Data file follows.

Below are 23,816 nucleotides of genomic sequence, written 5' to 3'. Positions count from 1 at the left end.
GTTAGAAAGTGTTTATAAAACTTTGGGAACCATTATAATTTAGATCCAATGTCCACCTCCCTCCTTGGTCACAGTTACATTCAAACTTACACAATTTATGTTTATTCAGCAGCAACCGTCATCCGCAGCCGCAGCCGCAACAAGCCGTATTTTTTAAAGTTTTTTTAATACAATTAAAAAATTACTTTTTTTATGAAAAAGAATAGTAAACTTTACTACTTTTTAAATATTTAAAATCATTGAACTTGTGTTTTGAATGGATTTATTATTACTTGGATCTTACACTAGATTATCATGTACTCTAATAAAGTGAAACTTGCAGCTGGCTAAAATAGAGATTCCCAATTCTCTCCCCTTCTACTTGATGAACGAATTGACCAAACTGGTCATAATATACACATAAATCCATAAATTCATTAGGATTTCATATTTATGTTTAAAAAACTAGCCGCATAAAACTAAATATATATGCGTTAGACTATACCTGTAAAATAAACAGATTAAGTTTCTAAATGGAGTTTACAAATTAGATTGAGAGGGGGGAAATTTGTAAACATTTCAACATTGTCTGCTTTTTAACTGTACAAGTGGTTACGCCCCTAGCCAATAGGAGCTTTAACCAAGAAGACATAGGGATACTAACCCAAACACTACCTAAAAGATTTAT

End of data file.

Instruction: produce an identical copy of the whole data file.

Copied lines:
Below are 23,816 nucleotides of genomic sequence, written 5' to 3'. Positions count from 1 at the left end.
GTTAGAAAGTGTTTATAAAACTTTGGGAACCATTATAATTTAGATCCAATGTCCACCTCCCTCCTTGGTCACAGTTACATTCAAACTTACACAATTTATGTTTATTCAGCAGCAACCGTCATCCGCAGCCGCAGCCGCAACAAGCCGTATTTTTTAAAGTTTTTTTAATACAATTAAAAAATTACTTTTTTTATGAAAAAGAATAGTAAACTTTACTACTTTTTAAATATTTAAAATCATTGAACTTGTGTTTTGAATGGATTTATTATTACTTGGATCTTACACTAGATTATCATGTACTCTAATAAAGTGAAACTTGCAGCTGGCTAAAATAGAGATTCCCAATTCTCTCCCCTTCTACTTGATGAACGAATTGACCAAACTGGTCATAATATACACATAAATCCATAAATTCATTAGGATTTCATATTTATGTTTAAAAAACTAGCCGCATAAAACTAAATATATATGCGTTAGACTATACCTGTAAAATAAACAGATTAAGTTTCTAAATGGAGTTTACAAATTAGATTGAGAGGGGGGAAATTTGTAAACATTTCAACATTGTCTGCTTTTTAACTGTACAAGTGGTTACGCCCCTAGCCAATAGGAGCTTTAACCAAGAAGACATAGGGATACTAACCCAAACACTACCTAAAAGATTTAT